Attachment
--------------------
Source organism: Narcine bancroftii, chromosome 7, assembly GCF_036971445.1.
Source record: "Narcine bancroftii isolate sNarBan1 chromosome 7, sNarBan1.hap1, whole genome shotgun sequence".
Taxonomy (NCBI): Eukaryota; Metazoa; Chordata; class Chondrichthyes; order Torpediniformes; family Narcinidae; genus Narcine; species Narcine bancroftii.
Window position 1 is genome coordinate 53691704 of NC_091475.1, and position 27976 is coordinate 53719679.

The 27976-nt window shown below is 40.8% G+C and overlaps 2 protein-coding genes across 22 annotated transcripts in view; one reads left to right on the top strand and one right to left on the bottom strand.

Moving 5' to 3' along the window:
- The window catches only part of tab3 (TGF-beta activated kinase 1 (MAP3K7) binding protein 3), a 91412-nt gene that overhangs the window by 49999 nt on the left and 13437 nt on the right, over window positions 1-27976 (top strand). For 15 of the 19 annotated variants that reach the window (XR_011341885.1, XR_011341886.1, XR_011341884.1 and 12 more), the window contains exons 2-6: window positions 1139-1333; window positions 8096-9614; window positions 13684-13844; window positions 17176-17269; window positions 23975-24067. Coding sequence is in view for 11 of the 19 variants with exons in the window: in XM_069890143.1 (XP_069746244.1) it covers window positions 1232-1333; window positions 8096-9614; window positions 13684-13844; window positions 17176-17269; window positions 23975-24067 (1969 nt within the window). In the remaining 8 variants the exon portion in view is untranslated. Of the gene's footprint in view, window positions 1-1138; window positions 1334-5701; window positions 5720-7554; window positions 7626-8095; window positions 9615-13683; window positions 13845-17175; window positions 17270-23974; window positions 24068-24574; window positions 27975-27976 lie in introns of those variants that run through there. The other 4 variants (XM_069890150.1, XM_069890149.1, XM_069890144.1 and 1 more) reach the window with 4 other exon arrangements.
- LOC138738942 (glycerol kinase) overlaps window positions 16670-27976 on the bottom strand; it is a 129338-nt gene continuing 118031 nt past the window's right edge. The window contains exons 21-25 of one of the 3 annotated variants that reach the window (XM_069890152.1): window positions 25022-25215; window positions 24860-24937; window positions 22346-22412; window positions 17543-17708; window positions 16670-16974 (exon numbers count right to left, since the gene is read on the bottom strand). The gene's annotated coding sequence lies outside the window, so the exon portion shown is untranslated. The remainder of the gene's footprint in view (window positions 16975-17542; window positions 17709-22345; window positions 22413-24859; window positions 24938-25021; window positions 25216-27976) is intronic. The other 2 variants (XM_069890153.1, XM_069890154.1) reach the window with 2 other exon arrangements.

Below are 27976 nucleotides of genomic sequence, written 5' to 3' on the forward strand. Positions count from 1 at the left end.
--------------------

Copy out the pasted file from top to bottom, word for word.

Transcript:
Source organism: Narcine bancroftii, chromosome 7, assembly GCF_036971445.1.
Source record: "Narcine bancroftii isolate sNarBan1 chromosome 7, sNarBan1.hap1, whole genome shotgun sequence".
Taxonomy (NCBI): Eukaryota; Metazoa; Chordata; class Chondrichthyes; order Torpediniformes; family Narcinidae; genus Narcine; species Narcine bancroftii.
Window position 1 is genome coordinate 53691704 of NC_091475.1, and position 27976 is coordinate 53719679.

The 27976-nt window shown below is 40.8% G+C and overlaps 2 protein-coding genes across 22 annotated transcripts in view; one reads left to right on the top strand and one right to left on the bottom strand.

Moving 5' to 3' along the window:
- The window catches only part of tab3 (TGF-beta activated kinase 1 (MAP3K7) binding protein 3), a 91412-nt gene that overhangs the window by 49999 nt on the left and 13437 nt on the right, over window positions 1-27976 (top strand). For 15 of the 19 annotated variants that reach the window (XR_011341885.1, XR_011341886.1, XR_011341884.1 and 12 more), the window contains exons 2-6: window positions 1139-1333; window positions 8096-9614; window positions 13684-13844; window positions 17176-17269; window positions 23975-24067. Coding sequence is in view for 11 of the 19 variants with exons in the window: in XM_069890143.1 (XP_069746244.1) it covers window positions 1232-1333; window positions 8096-9614; window positions 13684-13844; window positions 17176-17269; window positions 23975-24067 (1969 nt within the window). In the remaining 8 variants the exon portion in view is untranslated. Of the gene's footprint in view, window positions 1-1138; window positions 1334-5701; window positions 5720-7554; window positions 7626-8095; window positions 9615-13683; window positions 13845-17175; window positions 17270-23974; window positions 24068-24574; window positions 27975-27976 lie in introns of those variants that run through there. The other 4 variants (XM_069890150.1, XM_069890149.1, XM_069890144.1 and 1 more) reach the window with 4 other exon arrangements.
- LOC138738942 (glycerol kinase) overlaps window positions 16670-27976 on the bottom strand; it is a 129338-nt gene continuing 118031 nt past the window's right edge. The window contains exons 21-25 of one of the 3 annotated variants that reach the window (XM_069890152.1): window positions 25022-25215; window positions 24860-24937; window positions 22346-22412; window positions 17543-17708; window positions 16670-16974 (exon numbers count right to left, since the gene is read on the bottom strand). The gene's annotated coding sequence lies outside the window, so the exon portion shown is untranslated. The remainder of the gene's footprint in view (window positions 16975-17542; window positions 17709-22345; window positions 22413-24859; window positions 24938-25021; window positions 25216-27976) is intronic. The other 2 variants (XM_069890153.1, XM_069890154.1) reach the window with 2 other exon arrangements.

Below are 27976 nucleotides of genomic sequence, written 5' to 3' on the forward strand. Positions count from 1 at the left end.